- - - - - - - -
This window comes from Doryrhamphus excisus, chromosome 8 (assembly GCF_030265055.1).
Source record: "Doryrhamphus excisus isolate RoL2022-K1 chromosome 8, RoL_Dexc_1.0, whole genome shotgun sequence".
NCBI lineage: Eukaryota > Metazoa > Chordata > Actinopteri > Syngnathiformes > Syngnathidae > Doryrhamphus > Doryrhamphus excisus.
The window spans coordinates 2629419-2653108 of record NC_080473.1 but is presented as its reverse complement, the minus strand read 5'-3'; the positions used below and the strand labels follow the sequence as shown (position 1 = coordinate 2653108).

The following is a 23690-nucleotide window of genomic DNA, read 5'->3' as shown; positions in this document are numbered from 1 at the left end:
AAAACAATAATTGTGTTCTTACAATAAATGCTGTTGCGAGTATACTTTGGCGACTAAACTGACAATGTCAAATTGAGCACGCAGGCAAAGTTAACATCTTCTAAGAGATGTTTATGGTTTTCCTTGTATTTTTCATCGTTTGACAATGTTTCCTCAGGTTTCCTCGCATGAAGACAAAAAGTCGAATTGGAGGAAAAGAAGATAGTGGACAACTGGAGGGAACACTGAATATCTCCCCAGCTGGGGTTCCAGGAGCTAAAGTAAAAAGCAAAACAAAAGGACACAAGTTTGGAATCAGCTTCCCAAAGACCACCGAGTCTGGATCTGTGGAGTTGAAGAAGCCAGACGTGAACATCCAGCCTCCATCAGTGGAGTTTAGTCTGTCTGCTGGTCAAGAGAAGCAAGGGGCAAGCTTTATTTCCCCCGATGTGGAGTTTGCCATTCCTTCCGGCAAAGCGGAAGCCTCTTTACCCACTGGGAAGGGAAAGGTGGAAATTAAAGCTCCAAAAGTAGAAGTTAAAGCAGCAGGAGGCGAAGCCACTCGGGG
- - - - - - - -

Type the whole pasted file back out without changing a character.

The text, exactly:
This window comes from Doryrhamphus excisus, chromosome 8 (assembly GCF_030265055.1).
Source record: "Doryrhamphus excisus isolate RoL2022-K1 chromosome 8, RoL_Dexc_1.0, whole genome shotgun sequence".
NCBI lineage: Eukaryota > Metazoa > Chordata > Actinopteri > Syngnathiformes > Syngnathidae > Doryrhamphus > Doryrhamphus excisus.
The window spans coordinates 2629419-2653108 of record NC_080473.1 but is presented as its reverse complement, the minus strand read 5'-3'; the positions used below and the strand labels follow the sequence as shown (position 1 = coordinate 2653108).

The following is a 23690-nucleotide window of genomic DNA, read 5'->3' as shown; positions in this document are numbered from 1 at the left end:
AAAACAATAATTGTGTTCTTACAATAAATGCTGTTGCGAGTATACTTTGGCGACTAAACTGACAATGTCAAATTGAGCACGCAGGCAAAGTTAACATCTTCTAAGAGATGTTTATGGTTTTCCTTGTATTTTTCATCGTTTGACAATGTTTCCTCAGGTTTCCTCGCATGAAGACAAAAAGTCGAATTGGAGGAAAAGAAGATAGTGGACAACTGGAGGGAACACTGAATATCTCCCCAGCTGGGGTTCCAGGAGCTAAAGTAAAAAGCAAAACAAAAGGACACAAGTTTGGAATCAGCTTCCCAAAGACCACCGAGTCTGGATCTGTGGAGTTGAAGAAGCCAGACGTGAACATCCAGCCTCCATCAGTGGAGTTTAGTCTGTCTGCTGGTCAAGAGAAGCAAGGGGCAAGCTTTATTTCCCCCGATGTGGAGTTTGCCATTCCTTCCGGCAAAGCGGAAGCCTCTTTACCCACTGGGAAGGGAAAGGTGGAAATTAAAGCTCCAAAAGTAGAAGTTAAAGCAGCAGGAGGCGAAGCCACTCGGGG